On the 12th March 1930, Mohandas Gandhi began the Salt March – a 240 mile (390 km) journey to the coastal village of Dandi. He intended to produce salt from seawater to avoid paying tax and thus undermine Britain’s salt monopoly. This act of civil disobedience gained the support of tens of thousands of Indians, and inspired millions more to join the movement.
The Salt March took place just two months after the Indian National Congress promulgated the Declaration of the Independence of India, which supported the idea of civil disobedience to achieve complete self-rule. Gandhi chose to focus on the 1882 Salt Act, claiming that, “next to air and water, salt is perhaps the greatest necessity of life” but wrote to the Viceroy, Lord Irwin, ahead of time to negotiate. The Viceroy refused to meet him.
Gandhi and 79 supporters departed his base at Sabarmati Ashram on the 12th March, and by the end of the twenty-four day march had built a procession that reportedly stretched for two miles. After he broke the Salt Laws by picking up a piece of natural salt at Dandi on the 6th April, millions of people around the country did the same. Meanwhile, international media coverage of the march brought the issue of Indian independence to a worldwide audience.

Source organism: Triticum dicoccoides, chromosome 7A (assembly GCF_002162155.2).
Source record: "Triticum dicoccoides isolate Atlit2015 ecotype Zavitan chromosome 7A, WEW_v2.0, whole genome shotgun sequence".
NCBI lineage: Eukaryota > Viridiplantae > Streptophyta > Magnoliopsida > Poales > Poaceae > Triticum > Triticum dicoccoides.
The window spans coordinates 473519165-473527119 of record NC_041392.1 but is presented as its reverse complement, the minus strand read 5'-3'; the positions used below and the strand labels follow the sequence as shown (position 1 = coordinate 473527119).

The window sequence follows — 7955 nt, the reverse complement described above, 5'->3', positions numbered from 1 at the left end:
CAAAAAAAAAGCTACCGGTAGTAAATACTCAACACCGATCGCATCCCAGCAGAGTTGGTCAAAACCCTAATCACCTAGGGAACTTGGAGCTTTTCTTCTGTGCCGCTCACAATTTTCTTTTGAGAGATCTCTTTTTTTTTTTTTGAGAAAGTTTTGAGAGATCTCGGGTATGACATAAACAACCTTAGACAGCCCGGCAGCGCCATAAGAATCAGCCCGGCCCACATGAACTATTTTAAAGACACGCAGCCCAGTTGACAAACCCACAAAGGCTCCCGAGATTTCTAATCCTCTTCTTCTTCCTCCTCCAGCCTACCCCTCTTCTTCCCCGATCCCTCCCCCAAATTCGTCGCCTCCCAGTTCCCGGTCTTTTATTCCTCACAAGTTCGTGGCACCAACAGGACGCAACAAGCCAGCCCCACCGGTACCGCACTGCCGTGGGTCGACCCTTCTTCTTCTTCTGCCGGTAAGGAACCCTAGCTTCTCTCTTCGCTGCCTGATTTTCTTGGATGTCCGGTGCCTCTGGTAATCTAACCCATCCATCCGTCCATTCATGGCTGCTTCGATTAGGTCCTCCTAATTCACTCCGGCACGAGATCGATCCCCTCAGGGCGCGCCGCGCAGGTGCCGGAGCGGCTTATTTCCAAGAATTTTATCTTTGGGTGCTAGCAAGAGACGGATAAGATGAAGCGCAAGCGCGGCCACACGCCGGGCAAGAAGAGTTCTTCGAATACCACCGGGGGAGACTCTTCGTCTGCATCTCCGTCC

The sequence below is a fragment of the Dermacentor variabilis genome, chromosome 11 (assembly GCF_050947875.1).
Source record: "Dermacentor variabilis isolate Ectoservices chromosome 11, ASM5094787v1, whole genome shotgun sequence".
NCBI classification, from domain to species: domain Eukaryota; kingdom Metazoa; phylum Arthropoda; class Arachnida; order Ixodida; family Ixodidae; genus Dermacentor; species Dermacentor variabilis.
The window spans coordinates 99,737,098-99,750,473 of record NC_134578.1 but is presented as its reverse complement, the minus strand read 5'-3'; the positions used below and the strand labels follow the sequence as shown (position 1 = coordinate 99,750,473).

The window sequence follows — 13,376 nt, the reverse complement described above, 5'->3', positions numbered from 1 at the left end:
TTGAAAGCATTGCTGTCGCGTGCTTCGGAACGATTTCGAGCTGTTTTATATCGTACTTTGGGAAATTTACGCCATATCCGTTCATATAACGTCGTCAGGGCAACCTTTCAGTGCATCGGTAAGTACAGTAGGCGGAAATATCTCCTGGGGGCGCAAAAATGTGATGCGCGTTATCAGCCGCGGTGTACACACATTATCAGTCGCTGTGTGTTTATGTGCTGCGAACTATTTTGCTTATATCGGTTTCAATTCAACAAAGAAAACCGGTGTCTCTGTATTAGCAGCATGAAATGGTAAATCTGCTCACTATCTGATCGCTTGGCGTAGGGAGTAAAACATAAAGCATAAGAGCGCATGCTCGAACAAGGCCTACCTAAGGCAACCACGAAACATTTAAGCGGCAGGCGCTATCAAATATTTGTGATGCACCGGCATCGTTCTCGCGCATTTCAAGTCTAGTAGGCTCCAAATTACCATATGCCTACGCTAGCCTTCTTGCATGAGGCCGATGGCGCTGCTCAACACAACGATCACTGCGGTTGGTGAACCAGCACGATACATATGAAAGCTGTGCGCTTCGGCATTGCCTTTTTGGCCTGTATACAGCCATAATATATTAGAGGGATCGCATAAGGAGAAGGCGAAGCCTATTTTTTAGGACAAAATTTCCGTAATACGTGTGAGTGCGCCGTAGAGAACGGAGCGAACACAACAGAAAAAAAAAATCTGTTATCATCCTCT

The British authorities responded by arresting 60,000 people by the end of April. Gandhi himself was jailed on the 5th May. However, he called off the civil disobedience campaign in January 1931, leading to him attending the Round Table Conference in London where he began to discuss India’s demands for independence – as an equal.